We agree with applicants that the Board's finding that the prior art teaches, either explicitly or inherently, the step of obtaining confirmation over a trusted pathway is clearly erroneous.2 See In re Bell, 991 F.2d 781, 784, 26 USPQ2d 1529, 1531 (1993) ("What a reference teaches and whether it teaches toward or away from the claimed invention are questions of fact."); In re Napier, 55 F.3d 610, 613, 34 USPQ2d 1782, 1784 (Fed. Cir. 1995) (stating that the inherent teaching of a prior art reference is a question of fact). In so erring, the Board impermissibly used hindsight to arrive at the claimed invention. See W.L. Gore & Assocs., Inc. v. Garlock, Inc., 721 F.2d 1540, 1553, 220 USPQ 303, 312-13 (Fed. Cir. 1983) ("To imbue one of ordinary skill in the art with knowledge of the invention in suit, when no prior art reference or references of record convey or suggest that knowledge, is to fall victim to the insidious effect of a hindsight syndrome wherein that which only the inventor taught is used against its teacher."). While in retrospect, looking at applicants' invention, it might seem logical to perform a repeat-back in the UNIX system over a trusted line, neither UNIX nor FILER2 teaches communicating with the user over a trusted pathway.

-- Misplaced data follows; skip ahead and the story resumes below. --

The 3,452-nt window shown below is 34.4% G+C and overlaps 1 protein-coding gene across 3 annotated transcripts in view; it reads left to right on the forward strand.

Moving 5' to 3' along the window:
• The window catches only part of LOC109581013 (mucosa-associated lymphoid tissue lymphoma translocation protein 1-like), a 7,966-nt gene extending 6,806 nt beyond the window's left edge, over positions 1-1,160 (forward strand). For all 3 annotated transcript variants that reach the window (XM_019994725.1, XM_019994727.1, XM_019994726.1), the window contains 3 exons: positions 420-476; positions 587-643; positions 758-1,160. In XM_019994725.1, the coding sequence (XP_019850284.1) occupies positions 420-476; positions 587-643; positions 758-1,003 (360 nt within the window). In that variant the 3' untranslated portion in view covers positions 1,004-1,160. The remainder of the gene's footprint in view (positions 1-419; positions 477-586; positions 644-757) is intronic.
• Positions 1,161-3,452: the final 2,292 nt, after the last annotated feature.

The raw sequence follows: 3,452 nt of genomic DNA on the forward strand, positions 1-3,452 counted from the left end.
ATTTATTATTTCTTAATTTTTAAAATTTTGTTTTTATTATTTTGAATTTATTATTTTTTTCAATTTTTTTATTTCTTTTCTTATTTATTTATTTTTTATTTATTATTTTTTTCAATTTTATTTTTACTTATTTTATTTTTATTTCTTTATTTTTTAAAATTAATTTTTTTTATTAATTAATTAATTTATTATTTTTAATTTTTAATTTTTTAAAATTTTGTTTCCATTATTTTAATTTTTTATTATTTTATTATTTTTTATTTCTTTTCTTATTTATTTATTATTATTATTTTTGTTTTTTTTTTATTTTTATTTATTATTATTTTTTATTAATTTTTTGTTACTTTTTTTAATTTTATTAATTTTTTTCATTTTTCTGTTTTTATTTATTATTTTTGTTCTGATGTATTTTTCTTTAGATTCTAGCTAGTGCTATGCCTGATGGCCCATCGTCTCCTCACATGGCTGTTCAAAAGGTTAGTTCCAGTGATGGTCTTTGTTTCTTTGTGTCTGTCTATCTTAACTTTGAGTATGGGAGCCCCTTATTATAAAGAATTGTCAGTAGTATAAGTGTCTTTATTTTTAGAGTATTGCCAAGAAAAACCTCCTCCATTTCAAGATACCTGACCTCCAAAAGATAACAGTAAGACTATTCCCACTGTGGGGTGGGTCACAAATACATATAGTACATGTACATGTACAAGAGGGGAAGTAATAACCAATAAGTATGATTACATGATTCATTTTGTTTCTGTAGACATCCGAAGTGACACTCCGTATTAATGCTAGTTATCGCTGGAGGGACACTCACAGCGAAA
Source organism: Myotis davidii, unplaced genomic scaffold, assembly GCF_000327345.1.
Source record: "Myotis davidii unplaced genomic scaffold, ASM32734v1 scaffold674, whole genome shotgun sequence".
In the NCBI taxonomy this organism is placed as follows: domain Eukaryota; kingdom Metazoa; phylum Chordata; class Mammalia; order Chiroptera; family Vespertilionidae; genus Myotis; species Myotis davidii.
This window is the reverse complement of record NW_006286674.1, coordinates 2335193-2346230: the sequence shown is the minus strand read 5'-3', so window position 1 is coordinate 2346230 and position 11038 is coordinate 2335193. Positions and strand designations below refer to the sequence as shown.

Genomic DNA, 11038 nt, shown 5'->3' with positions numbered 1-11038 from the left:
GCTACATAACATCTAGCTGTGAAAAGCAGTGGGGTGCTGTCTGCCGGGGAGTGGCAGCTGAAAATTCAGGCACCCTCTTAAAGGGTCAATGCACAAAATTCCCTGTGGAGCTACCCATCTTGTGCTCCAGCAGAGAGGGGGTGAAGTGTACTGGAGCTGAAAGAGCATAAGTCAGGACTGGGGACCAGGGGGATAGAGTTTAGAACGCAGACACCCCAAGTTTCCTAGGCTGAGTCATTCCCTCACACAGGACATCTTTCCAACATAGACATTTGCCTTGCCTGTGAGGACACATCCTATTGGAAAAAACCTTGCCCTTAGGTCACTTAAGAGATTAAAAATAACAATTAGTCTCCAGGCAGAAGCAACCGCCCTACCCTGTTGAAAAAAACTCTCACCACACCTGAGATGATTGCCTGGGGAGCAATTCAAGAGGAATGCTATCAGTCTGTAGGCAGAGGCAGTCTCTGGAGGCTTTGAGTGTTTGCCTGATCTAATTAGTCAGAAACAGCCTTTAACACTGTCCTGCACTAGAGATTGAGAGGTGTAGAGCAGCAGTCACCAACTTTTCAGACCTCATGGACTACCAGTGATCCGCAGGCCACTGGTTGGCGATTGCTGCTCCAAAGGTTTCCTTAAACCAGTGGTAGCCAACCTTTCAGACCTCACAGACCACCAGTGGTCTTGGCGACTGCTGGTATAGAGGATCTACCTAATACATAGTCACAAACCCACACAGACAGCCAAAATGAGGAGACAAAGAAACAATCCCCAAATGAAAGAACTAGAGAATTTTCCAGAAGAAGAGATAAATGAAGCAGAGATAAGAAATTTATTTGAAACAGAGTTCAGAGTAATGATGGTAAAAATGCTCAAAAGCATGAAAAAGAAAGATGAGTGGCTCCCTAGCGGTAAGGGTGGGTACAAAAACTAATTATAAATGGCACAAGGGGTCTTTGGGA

In UNIX a command is parsed in an untrusted environment and is then sent to a trusted system. Thus, the only communication with the user takes place over an untrusted path. Likewise, the secondary reference, FILER2, relied on by the Board fails to supply this missing element. The Board has not pointed to any teaching of performing repeat-back commands in a trusted and secure system. The FILER2 program is directed to repeating back commands on an unsecure system to ensure that the user has correctly entered the command and not, as in the claimed invention, to ensure that the correct user has entered a command or to ensure that the command has not been altered. Because neither UNIX nor FILER2 teaches either explicitly or implicitly communicating with the user over a trusted pathway, the Board clearly erred in its finding of inherency from the prior art.